A Nebraska Supreme Court has ruled that a woman seriously injured in a fall down an empty elevator shaft at her workplace can sue a real estate company operated by her employers. Darlene Howsden was an employee of a Lincoln funeral home in 2009 when she attempted to cut through a makeshift hallway often used by employees. The hallway was created in an elevator shaft by the top of an elevator car that usually rested on the building’s basement floor. But Ms. Howsden didn’t know that the car had been moved. She fell 16 feet to the building’s basement floor and was badly injured.
Ms. Howsden received workers’ compensation benefits, but sued the real estate company that owned the mortuary to recover additional damages. The company, Roper’s Real Estate, is owned and operated by the same shareholders as Roper & Sons Inc., which operated the mortuary. Roper’s tried to convince the court that it essentially was the same company as the mortuary, making workers’ compensation benefits Ms. Howsden’s sole remedy for damages. But the state’s highest court disagreed, finding Roper’s Real Estate to be a separate entity from the funeral home, despite their corporate kinship. Supreme Court Judge John Gerrard, writing for the High Court, said:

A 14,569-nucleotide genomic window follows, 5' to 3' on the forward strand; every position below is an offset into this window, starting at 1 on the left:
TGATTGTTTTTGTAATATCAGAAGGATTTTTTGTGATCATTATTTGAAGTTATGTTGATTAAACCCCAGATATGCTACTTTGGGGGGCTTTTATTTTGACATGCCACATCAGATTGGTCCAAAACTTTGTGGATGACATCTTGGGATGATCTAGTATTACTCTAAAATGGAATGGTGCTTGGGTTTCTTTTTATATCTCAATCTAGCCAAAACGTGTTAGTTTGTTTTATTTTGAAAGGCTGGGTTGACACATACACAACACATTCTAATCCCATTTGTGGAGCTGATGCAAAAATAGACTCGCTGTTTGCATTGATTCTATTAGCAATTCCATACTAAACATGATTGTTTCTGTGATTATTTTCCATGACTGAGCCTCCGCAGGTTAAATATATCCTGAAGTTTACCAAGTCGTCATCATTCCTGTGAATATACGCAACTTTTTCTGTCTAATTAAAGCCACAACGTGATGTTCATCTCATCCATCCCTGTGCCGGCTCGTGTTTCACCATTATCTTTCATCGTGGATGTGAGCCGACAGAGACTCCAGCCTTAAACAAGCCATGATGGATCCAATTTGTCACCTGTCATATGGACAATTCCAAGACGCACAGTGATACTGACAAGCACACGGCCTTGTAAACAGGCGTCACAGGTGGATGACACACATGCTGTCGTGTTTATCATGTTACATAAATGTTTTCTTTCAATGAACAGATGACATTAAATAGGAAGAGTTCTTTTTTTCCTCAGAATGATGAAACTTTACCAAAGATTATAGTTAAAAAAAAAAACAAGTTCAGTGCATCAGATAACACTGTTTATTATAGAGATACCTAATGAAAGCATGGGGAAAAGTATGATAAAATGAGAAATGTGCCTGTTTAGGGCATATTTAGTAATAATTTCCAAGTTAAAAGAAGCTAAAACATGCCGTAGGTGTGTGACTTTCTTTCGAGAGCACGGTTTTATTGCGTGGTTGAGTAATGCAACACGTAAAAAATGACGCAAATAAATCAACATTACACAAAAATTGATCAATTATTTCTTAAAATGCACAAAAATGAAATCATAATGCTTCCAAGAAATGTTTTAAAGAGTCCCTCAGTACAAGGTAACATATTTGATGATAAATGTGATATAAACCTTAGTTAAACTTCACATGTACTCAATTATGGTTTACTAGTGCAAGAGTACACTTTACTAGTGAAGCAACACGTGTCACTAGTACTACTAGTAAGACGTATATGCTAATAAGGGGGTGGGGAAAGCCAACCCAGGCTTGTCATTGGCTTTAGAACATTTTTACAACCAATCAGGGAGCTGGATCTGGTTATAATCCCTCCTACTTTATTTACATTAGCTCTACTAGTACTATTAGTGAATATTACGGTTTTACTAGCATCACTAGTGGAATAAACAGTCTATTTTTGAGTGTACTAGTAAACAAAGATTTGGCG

One cannot claim the benefits of incorporation without the burdens. So, when two companies are corporations which benefit from legally recognized identities separate and apart from one another, they must also bear the responsibility and liability of such separation.
Ms. Howsden can now proceed with her suit for unspecified damages, including lost wages and pain and suffering for the back injuries she received. Joel Bacon, a lawyer, with Keating, O’Gara, Nedved & Peter, based in Lincoln, Neb., represents Ms. Howsden in her suit.
Source: Claims Journal
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